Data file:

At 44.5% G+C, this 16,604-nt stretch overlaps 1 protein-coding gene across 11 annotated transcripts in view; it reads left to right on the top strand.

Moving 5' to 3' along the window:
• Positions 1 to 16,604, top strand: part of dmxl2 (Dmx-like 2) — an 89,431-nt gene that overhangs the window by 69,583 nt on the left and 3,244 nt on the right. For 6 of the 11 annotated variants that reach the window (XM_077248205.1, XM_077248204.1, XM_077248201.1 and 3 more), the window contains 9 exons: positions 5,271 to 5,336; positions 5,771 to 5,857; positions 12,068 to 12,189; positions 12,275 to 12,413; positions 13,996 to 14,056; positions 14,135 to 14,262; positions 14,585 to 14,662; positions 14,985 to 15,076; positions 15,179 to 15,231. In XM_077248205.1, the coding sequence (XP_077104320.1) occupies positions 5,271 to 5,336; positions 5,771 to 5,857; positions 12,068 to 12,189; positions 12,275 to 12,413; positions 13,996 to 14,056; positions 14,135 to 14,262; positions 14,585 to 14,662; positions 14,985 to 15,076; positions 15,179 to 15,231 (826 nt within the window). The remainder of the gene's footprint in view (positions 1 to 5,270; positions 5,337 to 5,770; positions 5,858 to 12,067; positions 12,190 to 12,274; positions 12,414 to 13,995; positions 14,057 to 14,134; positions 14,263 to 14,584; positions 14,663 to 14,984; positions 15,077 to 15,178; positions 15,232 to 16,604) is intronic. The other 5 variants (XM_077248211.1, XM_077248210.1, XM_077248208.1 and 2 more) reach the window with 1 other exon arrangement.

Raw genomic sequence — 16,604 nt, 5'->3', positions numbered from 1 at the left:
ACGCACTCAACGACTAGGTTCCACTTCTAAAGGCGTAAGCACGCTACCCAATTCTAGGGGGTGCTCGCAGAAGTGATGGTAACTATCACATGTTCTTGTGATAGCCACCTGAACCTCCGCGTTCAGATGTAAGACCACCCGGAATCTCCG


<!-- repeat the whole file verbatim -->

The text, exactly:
At 44.5% G+C, this 16,604-nt stretch overlaps 1 protein-coding gene across 11 annotated transcripts in view; it reads left to right on the top strand.

Moving 5' to 3' along the window:
• Positions 1 to 16,604, top strand: part of dmxl2 (Dmx-like 2) — an 89,431-nt gene that overhangs the window by 69,583 nt on the left and 3,244 nt on the right. For 6 of the 11 annotated variants that reach the window (XM_077248205.1, XM_077248204.1, XM_077248201.1 and 3 more), the window contains 9 exons: positions 5,271 to 5,336; positions 5,771 to 5,857; positions 12,068 to 12,189; positions 12,275 to 12,413; positions 13,996 to 14,056; positions 14,135 to 14,262; positions 14,585 to 14,662; positions 14,985 to 15,076; positions 15,179 to 15,231. In XM_077248205.1, the coding sequence (XP_077104320.1) occupies positions 5,271 to 5,336; positions 5,771 to 5,857; positions 12,068 to 12,189; positions 12,275 to 12,413; positions 13,996 to 14,056; positions 14,135 to 14,262; positions 14,585 to 14,662; positions 14,985 to 15,076; positions 15,179 to 15,231 (826 nt within the window). The remainder of the gene's footprint in view (positions 1 to 5,270; positions 5,337 to 5,770; positions 5,858 to 12,067; positions 12,190 to 12,274; positions 12,414 to 13,995; positions 14,057 to 14,134; positions 14,263 to 14,584; positions 14,663 to 14,984; positions 15,077 to 15,178; positions 15,232 to 16,604) is intronic. The other 5 variants (XM_077248211.1, XM_077248210.1, XM_077248208.1 and 2 more) reach the window with 1 other exon arrangement.

Raw genomic sequence — 16,604 nt, 5'->3', positions numbered from 1 at the left:
ACGCACTCAACGACTAGGTTCCACTTCTAAAGGCGTAAGCACGCTACCCAATTCTAGGGGGTGCTCGCAGAAGTGATGGTAACTATCACATGTTCTTGTGATAGCCACCTGAACCTCCGCGTTCAGATGTAAGACCACCCGGAATCTCCG